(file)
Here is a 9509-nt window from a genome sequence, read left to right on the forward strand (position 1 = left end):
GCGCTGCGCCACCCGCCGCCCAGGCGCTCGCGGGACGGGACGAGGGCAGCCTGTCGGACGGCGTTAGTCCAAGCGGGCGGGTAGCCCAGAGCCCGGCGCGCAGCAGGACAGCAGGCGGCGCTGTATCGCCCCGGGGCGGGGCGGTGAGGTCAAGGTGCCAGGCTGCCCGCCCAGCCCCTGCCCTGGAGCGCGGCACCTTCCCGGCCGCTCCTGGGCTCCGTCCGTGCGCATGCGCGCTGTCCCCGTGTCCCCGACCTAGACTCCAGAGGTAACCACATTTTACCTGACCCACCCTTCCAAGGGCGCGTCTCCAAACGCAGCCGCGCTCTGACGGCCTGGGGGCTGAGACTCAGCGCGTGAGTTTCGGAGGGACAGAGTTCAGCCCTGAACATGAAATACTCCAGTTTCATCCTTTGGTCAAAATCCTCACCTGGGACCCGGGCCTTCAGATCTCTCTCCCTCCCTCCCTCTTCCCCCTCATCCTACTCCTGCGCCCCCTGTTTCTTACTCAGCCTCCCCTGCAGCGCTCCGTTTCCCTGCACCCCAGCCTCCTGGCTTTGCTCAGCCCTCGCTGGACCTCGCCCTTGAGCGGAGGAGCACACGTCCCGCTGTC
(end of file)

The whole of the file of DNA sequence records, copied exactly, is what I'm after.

Here is a 9509-nt window from a genome sequence, read left to right on the forward strand (position 1 = left end):
GCGCTGCGCCACCCGCCGCCCAGGCGCTCGCGGGACGGGACGAGGGCAGCCTGTCGGACGGCGTTAGTCCAAGCGGGCGGGTAGCCCAGAGCCCGGCGCGCAGCAGGACAGCAGGCGGCGCTGTATCGCCCCGGGGCGGGGCGGTGAGGTCAAGGTGCCAGGCTGCCCGCCCAGCCCCTGCCCTGGAGCGCGGCACCTTCCCGGCCGCTCCTGGGCTCCGTCCGTGCGCATGCGCGCTGTCCCCGTGTCCCCGACCTAGACTCCAGAGGTAACCACATTTTACCTGACCCACCCTTCCAAGGGCGCGTCTCCAAACGCAGCCGCGCTCTGACGGCCTGGGGGCTGAGACTCAGCGCGTGAGTTTCGGAGGGACAGAGTTCAGCCCTGAACATGAAATACTCCAGTTTCATCCTTTGGTCAAAATCCTCACCTGGGACCCGGGCCTTCAGATCTCTCTCCCTCCCTCCCTCTTCCCCCTCATCCTACTCCTGCGCCCCCTGTTTCTTACTCAGCCTCCCCTGCAGCGCTCCGTTTCCCTGCACCCCAGCCTCCTGGCTTTGCTCAGCCCTCGCTGGACCTCGCCCTTGAGCGGAGGAGCACACGTCCCGCTGTC